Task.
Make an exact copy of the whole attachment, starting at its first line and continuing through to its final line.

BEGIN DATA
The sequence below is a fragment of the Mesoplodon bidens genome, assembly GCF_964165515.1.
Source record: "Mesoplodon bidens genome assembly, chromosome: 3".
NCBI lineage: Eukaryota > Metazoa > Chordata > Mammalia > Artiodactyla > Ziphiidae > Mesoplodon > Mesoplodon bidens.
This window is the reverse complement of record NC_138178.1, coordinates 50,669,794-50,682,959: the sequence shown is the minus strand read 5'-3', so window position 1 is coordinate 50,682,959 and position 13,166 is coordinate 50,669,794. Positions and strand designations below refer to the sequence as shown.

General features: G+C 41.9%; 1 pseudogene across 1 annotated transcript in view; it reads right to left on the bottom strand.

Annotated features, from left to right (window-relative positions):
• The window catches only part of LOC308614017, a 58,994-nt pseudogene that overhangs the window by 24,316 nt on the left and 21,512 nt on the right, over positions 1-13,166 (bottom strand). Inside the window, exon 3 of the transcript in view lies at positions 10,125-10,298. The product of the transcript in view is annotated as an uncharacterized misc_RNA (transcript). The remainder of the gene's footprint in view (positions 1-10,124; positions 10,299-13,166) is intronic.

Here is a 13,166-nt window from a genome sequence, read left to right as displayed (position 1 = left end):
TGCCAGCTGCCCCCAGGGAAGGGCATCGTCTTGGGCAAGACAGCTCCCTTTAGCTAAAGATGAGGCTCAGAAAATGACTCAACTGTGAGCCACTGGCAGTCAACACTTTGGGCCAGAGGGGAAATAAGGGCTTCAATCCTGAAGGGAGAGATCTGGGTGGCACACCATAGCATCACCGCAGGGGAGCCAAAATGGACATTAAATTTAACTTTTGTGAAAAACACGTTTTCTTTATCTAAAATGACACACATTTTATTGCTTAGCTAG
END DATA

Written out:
The sequence below is a fragment of the Mesoplodon bidens genome, assembly GCF_964165515.1.
Source record: "Mesoplodon bidens genome assembly, chromosome: 3".
NCBI lineage: Eukaryota > Metazoa > Chordata > Mammalia > Artiodactyla > Ziphiidae > Mesoplodon > Mesoplodon bidens.
This window is the reverse complement of record NC_138178.1, coordinates 50,669,794-50,682,959: the sequence shown is the minus strand read 5'-3', so window position 1 is coordinate 50,682,959 and position 13,166 is coordinate 50,669,794. Positions and strand designations below refer to the sequence as shown.

General features: G+C 41.9%; 1 pseudogene across 1 annotated transcript in view; it reads right to left on the bottom strand.

Annotated features, from left to right (window-relative positions):
• The window catches only part of LOC308614017, a 58,994-nt pseudogene that overhangs the window by 24,316 nt on the left and 21,512 nt on the right, over positions 1-13,166 (bottom strand). Inside the window, exon 3 of the transcript in view lies at positions 10,125-10,298. The product of the transcript in view is annotated as an uncharacterized misc_RNA (transcript). The remainder of the gene's footprint in view (positions 1-10,124; positions 10,299-13,166) is intronic.

Here is a 13,166-nt window from a genome sequence, read left to right as displayed (position 1 = left end):
TGCCAGCTGCCCCCAGGGAAGGGCATCGTCTTGGGCAAGACAGCTCCCTTTAGCTAAAGATGAGGCTCAGAAAATGACTCAACTGTGAGCCACTGGCAGTCAACACTTTGGGCCAGAGGGGAAATAAGGGCTTCAATCCTGAAGGGAGAGATCTGGGTGGCACACCATAGCATCACCGCAGGGGAGCCAAAATGGACATTAAATTTAACTTTTGTGAAAAACACGTTTTCTTTATCTAAAATGACACACATTTTATTGCTTAGCTAG